Late Friday, J.J. Abrams and Jordan Peele, who are about to shoot a new show in Georgia, released a statement. They said they would move forward with shooting — relocating a production at the 11th hour is generally difficult — but will make donations out of their own pockets to civil-rights groups.

“In a few weeks we start shooting our new show ‘Lovecraft Country’ and will do so standing shoulder to shoulder with the women of Georgia,” said the pair, referring to their dramatic horror series set amid the segregation of the 1950s South for HBO. “Governor Kemp’s ‘Fetal Heartbeat’ Abortion Law is an unconstitutional effort to further restrict women and their health providers from making private medical decisions on their terms. Make no mistake, this is an attack aimed squarely and purposely at women."

They added, “We stand with Stacey Abrams and the hardworking people of Georgia,” referring to the former Democratic gubernatorial candidate, “and will donate 100% of our respective episodic fees for this season to two organizations leading the charge against this draconian law: the ACLU of Georgia and Fair Fight [Action, the Abrams-founded electoral group]. We encourage those who are able to funnel any and all resources to these organizations.”

Actress Alyssa Milano, who is shooting the Netflix series “Insatiable” in Georgia, has been among those outspoken about the legislation. She recently tweeted, “Hollywood! We should stop feeding GA economy,” and she wrote a column on the industry trade site Deadline speaking out against the act.

“Why is HB 481 so alarming for Georgia when it comes to film?” she said, referring to the bill’s official designation. “Each time leaders in the film industry schedule a production, they think very carefully about where we are going to film it. Women are increasingly in these decision-making roles. A lot of factors go into filming decisions, and when multiple options are available, state and local laws become part of the equation. It’s not just about tax laws; it’s about how the government treats its people.”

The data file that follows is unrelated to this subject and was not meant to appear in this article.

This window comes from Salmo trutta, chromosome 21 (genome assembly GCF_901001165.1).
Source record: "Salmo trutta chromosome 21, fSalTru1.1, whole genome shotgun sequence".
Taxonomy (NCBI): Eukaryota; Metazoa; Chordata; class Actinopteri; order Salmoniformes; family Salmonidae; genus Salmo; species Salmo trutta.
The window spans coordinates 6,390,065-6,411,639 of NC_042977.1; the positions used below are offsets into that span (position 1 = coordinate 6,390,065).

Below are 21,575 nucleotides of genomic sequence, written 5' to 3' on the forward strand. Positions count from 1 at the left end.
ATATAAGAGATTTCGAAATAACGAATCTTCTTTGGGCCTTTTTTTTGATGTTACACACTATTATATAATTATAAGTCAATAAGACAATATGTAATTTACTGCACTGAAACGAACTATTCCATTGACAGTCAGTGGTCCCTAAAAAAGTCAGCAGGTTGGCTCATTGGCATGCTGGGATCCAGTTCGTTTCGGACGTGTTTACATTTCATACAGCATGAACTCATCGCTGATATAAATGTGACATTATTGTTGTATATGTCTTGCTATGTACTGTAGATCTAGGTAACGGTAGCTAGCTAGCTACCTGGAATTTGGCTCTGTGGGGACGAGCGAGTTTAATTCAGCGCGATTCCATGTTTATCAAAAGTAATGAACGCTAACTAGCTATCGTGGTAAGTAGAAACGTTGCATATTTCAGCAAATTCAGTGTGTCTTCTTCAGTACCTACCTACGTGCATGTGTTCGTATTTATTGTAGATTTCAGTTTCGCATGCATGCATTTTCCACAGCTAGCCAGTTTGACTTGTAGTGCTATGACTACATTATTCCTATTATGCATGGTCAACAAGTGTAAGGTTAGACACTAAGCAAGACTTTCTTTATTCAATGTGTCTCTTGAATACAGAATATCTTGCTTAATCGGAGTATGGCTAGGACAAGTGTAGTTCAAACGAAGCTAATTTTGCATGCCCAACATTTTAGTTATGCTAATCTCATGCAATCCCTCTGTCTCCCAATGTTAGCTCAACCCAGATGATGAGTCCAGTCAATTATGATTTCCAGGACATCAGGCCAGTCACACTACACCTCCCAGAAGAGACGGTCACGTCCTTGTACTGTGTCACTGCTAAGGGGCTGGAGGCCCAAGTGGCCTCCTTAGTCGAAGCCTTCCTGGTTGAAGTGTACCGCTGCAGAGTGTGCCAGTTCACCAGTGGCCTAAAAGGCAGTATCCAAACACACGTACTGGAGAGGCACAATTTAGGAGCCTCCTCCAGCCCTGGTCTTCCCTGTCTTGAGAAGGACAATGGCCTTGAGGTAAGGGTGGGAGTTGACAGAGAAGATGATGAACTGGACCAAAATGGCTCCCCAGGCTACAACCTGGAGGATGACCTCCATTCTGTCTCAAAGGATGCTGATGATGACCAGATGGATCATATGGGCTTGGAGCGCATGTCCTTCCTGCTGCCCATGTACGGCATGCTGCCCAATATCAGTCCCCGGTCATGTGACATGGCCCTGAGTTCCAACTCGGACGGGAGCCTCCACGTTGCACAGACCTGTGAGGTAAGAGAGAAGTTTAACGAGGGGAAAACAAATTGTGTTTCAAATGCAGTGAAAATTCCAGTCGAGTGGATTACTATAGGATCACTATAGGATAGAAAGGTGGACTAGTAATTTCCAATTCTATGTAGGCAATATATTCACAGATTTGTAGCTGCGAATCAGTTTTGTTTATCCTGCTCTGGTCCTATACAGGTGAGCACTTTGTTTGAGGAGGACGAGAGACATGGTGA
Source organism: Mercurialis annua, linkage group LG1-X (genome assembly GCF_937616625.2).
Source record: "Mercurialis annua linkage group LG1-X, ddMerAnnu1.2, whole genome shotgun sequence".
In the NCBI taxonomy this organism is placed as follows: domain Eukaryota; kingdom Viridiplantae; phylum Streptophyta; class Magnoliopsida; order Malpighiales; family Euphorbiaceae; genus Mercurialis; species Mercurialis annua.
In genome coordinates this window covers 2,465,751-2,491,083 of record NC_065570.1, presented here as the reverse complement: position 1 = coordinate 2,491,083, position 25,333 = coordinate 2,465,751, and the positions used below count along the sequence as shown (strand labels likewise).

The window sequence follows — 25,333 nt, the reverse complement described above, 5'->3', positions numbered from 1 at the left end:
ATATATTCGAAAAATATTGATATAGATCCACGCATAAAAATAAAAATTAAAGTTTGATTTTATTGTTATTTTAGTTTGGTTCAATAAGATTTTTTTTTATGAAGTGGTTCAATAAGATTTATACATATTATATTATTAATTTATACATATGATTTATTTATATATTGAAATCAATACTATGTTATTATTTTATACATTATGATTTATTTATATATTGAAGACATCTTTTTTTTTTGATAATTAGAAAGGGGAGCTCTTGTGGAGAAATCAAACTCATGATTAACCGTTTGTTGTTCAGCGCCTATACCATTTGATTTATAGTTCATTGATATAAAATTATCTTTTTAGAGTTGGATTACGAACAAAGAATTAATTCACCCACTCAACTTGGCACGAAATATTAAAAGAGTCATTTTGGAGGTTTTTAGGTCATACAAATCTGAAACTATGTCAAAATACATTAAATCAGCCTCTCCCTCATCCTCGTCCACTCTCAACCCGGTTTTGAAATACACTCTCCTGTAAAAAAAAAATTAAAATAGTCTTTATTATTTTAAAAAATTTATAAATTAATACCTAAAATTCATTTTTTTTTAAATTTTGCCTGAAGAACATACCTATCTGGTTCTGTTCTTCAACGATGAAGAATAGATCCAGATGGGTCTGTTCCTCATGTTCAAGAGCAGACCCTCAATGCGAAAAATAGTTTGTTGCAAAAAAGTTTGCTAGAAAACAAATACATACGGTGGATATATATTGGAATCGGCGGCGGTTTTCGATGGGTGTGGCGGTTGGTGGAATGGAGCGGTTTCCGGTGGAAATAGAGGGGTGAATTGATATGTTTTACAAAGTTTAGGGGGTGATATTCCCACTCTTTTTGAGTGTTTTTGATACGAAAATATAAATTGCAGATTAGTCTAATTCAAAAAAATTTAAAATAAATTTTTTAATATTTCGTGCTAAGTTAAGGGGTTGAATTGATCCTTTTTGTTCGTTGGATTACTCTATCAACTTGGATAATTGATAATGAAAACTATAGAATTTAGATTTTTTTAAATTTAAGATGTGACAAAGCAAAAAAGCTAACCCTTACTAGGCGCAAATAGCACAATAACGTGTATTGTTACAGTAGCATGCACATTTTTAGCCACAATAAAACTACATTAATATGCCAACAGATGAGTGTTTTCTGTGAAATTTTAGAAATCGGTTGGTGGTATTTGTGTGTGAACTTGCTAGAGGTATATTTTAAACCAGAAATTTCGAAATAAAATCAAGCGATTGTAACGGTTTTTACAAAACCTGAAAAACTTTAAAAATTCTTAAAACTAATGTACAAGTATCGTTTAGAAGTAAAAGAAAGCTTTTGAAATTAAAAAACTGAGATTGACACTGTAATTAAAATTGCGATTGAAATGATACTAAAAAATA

She added: “Thousands of actors and film crew members converge on Georgia every year, and we hope to continue to do so. But we require a safe working environment with respect, tolerance, and love. All artists, especially women, must feel welcome.”

Milano also wrote a letter to Kemp and Georgia House Speaker David Ralston (R) in which she and the signees pledged to seek ways for productions to move outside the state if the law goes into effect. Scores of actors signed it, including Gabrielle Union, Mia Farrow, Don Cheadle, Amy Schumer, Patton Oswalt and Sean Penn.

What leverage the actors and creators have, though, remains to be seen. Big-budget decisions are made by A-level producers and studios. That makes the Georgia situation a tricky one. The talent don’t have the power to force productions out of the state. And those with that power have a huge financial incentive to stay in it.

A true groundswell of talent could, in theory, put enough pressure on studio executives to change their minds. But that could yield an unintended consequence. If studios do move productions out of Georgia, the budgets will almost certainly be slashed. That could lead to talent pay cuts. While a number actors would give up money for principle, it’s far from clear all would.

The controversy shows the friction that can develop when Hollywood, which is largely liberal, partners with more-conservative Southern states. The efforts against the antiabortion bill follow mobilizations several years ago against North Carolina over legislation banning the use of restrooms that do not correspond with biological gender.

And a few years ago in Georgia, a proposed Religious Freedom Restoration Act was perceived by many as an anti-LGBTQ act. A number of Hollywood figures said they would cut off all professional associations with the state if it was passed. The state’s governor at the time, Nathan Deal (R), later vetoed the bill.

Studios are in a tougher situation this time around because there’s no middle-ground threat option — no chance, in effect, to sway the outcome. Because the controversial bill has already been signed, a strong statement by the studios would likely necessitate they take immediate action.